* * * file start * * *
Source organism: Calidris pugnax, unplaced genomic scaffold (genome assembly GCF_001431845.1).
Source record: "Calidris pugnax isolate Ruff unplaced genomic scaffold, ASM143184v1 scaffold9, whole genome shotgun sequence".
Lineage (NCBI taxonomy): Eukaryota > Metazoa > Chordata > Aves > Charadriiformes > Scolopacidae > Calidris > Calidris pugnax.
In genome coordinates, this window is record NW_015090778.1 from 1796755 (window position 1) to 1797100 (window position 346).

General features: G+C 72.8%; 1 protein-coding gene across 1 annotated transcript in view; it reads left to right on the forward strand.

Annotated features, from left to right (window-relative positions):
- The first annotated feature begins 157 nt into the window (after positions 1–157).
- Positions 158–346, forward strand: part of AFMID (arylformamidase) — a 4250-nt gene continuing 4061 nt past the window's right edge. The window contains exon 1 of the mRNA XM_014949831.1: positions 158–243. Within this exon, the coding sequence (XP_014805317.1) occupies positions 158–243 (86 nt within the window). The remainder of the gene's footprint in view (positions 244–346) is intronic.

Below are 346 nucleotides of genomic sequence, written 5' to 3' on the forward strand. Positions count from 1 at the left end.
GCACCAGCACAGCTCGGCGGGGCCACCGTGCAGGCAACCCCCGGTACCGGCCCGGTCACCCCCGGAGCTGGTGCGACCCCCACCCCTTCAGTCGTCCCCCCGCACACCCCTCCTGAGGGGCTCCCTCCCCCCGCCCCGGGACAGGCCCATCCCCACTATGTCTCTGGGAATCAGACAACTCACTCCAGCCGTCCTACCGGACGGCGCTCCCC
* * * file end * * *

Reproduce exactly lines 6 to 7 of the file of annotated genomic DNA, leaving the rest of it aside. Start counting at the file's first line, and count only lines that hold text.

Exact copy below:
Annotated features, from left to right (window-relative positions):
- The first annotated feature begins 157 nt into the window (after positions 1–157).